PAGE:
6 ways Mulan The Musical flips your expectations

The Hua Mulan we all know is a filial daughter in ancient China who hid her gender to take her elderly father’s place in the army. But better drop that expectation for this upcoming musical.

From 16 December 2016 to 5 February 2017 at Resorts World Sentosa, catch the overseas debut of Mulan The Musical, a theatrical romantic comedy from Taiwan, which gives a different spin to this century-old legend.

Mulan The Musical Resorts World Sentosa

Not the Mulan you know

In this tale, our heroine reluctantly shoulders the responsibility of taking the place of her father in the army as her siblings aren’t up to the task. Her elder sister got pregnant out of wedlock while her younger brother is too young and well, gay.

In the army camp, hilarity ensues for Mulan as she has not only has to dodge enemies’ arrows but also Cupid’s arrows. Her captain and childhood friend fall for her and have to wrestle with their feelings of being in love with someone of their gender.

Taiwanese singer-actress Nana Lee (李千娜) and Kanny Lai (辣子) will take turns as the titular character while Zhou Ding Wei plays the leading male. Singapore artistes Ann Kok and Pierre Png take to the stage too in supporting roles.

Two actresses share the role of Mulan, each playing during different show periods.
Li Qian Na (left) and Lai Ying Ying share the role of Mulan, each playing during different show periods.

Here are a couple more surprises about this musical:

1. Started out as a play

The playwright Tsai Pao-Chang wrote it originally as a stage play. It won first prize in a literary award by the Cultural Affairs Bureau of Tainan City Government in 2007.

He brought in composer Owen Wang to turn it into a musical for the National Taiwan University’s Department of Drama and Theatre’s tenth anniversary in 2009. It was the department’s first Chinese-language musical. It wasn’t an easy task as the script was edited heavily to fit the new format which incorporates music and choreograph.

mulan-in-the-army

2. A young play, by the young

Both Tsai and Wang were under 30 years old when they first staged Mulan The Musical in Taiwan in 2009.

The two first collaborated when Tsai directed an experimental play K24 CHAOS in 2007. They discovered they have similar tastes in music then.

The musical was created in three countries. Well, at least the creators were in different places. Tsai was studying drama at the University of London, while Wang was studying film scoring at New York University. Director Lu Po-Shen was the only one in Taiwan. The three of them collaborated through the internet to nail down the musical.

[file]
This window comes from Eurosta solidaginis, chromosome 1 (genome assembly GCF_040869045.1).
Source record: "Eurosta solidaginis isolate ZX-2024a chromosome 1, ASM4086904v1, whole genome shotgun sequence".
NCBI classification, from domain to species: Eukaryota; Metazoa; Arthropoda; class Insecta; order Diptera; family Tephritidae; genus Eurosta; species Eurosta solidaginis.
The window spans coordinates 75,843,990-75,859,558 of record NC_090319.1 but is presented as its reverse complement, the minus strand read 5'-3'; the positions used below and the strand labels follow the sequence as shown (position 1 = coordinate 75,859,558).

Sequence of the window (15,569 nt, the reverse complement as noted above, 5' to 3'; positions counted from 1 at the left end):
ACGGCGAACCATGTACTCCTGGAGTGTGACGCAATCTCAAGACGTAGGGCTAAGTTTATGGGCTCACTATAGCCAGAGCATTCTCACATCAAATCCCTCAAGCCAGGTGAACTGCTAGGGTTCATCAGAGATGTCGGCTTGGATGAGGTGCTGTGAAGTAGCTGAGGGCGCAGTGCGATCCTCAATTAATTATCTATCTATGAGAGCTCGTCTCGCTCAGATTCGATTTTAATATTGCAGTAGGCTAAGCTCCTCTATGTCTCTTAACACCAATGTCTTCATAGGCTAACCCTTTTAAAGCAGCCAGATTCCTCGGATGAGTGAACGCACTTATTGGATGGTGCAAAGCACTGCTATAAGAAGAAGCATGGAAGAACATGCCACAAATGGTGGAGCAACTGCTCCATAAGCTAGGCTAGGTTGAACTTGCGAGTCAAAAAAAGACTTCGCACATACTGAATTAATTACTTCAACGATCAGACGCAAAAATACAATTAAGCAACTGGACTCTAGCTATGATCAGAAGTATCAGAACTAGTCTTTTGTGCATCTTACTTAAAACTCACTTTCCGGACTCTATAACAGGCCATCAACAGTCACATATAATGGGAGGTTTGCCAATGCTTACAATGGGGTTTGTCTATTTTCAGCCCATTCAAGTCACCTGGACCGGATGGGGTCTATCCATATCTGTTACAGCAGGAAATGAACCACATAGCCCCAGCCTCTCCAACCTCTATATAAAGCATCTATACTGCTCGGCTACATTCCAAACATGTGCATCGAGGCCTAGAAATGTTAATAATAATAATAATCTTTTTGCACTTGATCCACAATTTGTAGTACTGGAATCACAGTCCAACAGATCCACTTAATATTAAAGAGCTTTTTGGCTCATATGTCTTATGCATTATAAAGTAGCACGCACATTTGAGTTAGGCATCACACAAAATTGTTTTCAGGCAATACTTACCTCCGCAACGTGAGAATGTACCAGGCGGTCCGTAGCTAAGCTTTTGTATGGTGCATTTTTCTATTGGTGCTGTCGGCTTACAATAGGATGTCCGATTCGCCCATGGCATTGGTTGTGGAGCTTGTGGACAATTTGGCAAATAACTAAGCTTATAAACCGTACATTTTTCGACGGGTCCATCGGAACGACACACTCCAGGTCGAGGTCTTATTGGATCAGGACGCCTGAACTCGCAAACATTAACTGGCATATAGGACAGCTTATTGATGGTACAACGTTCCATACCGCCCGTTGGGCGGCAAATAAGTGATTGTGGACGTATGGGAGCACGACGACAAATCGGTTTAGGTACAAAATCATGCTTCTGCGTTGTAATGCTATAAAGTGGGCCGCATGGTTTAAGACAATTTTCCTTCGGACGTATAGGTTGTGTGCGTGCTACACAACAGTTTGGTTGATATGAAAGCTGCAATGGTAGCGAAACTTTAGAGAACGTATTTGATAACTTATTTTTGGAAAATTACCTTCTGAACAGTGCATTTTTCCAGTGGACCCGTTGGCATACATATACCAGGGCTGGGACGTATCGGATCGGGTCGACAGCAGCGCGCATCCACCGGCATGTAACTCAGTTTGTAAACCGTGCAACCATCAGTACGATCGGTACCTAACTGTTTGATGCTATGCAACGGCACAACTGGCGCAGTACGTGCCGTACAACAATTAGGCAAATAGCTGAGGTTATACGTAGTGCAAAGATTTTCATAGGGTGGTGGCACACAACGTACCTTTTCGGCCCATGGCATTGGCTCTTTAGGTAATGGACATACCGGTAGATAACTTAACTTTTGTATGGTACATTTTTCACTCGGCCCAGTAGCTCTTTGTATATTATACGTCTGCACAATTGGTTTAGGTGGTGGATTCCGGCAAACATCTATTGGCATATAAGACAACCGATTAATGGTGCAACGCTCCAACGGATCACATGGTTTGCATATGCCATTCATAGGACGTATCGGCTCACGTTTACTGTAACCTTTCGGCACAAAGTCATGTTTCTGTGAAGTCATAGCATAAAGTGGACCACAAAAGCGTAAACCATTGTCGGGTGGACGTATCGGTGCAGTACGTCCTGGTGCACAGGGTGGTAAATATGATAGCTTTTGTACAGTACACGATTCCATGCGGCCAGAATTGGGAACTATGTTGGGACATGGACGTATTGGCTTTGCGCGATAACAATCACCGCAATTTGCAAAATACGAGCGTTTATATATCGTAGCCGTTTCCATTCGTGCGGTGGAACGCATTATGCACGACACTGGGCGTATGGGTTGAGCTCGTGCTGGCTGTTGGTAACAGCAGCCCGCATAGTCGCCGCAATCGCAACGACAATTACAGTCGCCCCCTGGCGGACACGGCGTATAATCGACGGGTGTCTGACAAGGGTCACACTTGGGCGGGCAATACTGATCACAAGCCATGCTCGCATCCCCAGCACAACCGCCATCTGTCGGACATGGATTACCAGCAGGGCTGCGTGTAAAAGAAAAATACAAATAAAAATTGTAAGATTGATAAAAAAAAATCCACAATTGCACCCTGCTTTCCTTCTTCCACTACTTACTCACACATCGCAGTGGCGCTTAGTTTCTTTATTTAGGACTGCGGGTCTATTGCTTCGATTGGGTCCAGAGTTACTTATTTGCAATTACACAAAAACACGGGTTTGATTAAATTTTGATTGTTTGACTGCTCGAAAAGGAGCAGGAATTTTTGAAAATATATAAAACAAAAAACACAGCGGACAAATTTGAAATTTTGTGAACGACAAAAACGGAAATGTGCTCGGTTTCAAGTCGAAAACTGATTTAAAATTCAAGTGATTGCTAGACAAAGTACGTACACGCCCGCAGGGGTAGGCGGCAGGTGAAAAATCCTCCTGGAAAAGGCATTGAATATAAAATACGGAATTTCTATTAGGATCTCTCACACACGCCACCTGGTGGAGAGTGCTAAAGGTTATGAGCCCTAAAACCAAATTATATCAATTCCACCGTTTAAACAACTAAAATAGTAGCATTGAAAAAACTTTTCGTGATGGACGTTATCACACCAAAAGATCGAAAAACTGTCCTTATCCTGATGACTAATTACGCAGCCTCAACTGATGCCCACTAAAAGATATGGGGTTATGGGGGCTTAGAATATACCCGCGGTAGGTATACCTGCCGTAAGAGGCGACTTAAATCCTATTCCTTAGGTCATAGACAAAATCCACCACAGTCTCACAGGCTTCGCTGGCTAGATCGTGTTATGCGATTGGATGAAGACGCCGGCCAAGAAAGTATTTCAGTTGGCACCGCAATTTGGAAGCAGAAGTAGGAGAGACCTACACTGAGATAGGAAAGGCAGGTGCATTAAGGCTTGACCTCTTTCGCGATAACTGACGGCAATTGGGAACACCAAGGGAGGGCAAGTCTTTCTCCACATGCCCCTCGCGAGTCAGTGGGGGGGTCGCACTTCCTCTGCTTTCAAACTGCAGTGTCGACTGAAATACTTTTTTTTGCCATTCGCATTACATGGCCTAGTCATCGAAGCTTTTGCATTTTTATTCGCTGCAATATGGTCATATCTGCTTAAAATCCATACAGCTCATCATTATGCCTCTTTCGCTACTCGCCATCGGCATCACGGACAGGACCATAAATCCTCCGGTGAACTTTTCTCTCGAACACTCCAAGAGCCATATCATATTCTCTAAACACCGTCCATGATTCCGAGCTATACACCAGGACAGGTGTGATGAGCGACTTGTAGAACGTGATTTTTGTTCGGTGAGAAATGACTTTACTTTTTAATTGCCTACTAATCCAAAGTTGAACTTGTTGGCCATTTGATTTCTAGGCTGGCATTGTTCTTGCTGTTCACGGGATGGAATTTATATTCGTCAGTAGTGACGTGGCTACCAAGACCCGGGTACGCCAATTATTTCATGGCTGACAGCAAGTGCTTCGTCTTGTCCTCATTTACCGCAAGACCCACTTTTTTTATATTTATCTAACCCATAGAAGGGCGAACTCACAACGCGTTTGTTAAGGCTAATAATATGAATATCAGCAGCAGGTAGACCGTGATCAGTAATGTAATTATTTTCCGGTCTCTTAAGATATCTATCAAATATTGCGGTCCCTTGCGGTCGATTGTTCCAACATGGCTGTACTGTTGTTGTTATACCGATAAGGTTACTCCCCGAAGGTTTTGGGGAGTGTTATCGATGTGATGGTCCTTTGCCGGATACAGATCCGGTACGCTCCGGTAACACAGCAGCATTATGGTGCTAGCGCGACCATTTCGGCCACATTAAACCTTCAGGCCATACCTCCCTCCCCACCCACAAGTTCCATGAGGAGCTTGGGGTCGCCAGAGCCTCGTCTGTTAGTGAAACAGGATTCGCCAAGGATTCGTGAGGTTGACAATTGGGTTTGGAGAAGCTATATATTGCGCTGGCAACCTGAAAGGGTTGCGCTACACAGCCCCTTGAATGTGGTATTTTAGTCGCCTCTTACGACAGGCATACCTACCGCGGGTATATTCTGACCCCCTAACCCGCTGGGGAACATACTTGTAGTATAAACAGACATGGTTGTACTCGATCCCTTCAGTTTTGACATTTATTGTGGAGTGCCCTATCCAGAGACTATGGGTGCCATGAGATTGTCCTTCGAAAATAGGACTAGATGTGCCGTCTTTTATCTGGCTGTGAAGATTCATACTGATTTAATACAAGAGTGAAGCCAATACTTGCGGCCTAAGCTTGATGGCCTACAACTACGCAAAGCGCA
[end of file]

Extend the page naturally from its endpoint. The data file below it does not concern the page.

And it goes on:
3. Made it onto the big stage

The show was originally performed in 2009 as Tsai and Wang’s alma mater’s anniversary showcase. Seats at the Metropolitan Hall were all sold out for the three-day run.

Due to its popularity, it was reproduced by Tainaner Ensemble and Studio M for a bigger stage in a 1500-seat performance hall at the National Theatre in Taipei for six shows in 2011.

Watch out for the Turks, the baddies in Mulan The Musical.
Watch out for the Turks, the baddies in Mulan The Musical.

4. Layered with current social issues

It’s not all about the laughs. Using music and comedy and a historical setting, the creators give us food for thought by slipping in current societal issues such as the compulsory military service, gender identity and single parenthood.

Ann Kok Mulan The Muslcal
All happy family are alike? Meet the Hua family.

5. Some familiar faces

In the Singapore edition, local actors Ann Kok and Pierre Png will flex their musical chops as supporting characters. Ann plays Mulan’s vivacious elder sister who has been accidentally knocked up. Pierre plays the army captain. The two will be rehearsing with the full cast in Taiwan.

A couple of new songs are made for this new Singaporean version with completely new set, lighting and costume.

From left: Ann Kok who plays Mulan's sister Mulian and Pierre Png who plays the Army Head.
From left: Ann Kok who plays Mulan’s sister Mulian and Pierre Png who plays the Army Head.

6. Added Singaporean flavour (Updated 2 December)

The script has been improved for the Singapore staging to cater to Singaporean’s humour and tastes. For example local slang has been added to the dialogue and some of the props have been modified, such as ships, to be more “Southeast Asian”.

Two original new songs have been added to the Singapore show. These two songs took the composers a month to write.

 

Mulan the Musical is about two hours long with a 15-minute intermission. It’ll be staged at Resorts World Theatre from 16 December 2016 to 5 February 2017 on selected nights.

Tickets from $38 to $128 (excluding booking charges). Get them at SISTIC or Resorts World Theatre.

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members get 30% discount for Cat 1 – 3 tickets.

 

Editor’s note: Additional information about the show (Point 6) has been added following the press conference on 2 December.

Check out our Mulan The Musical blog posts

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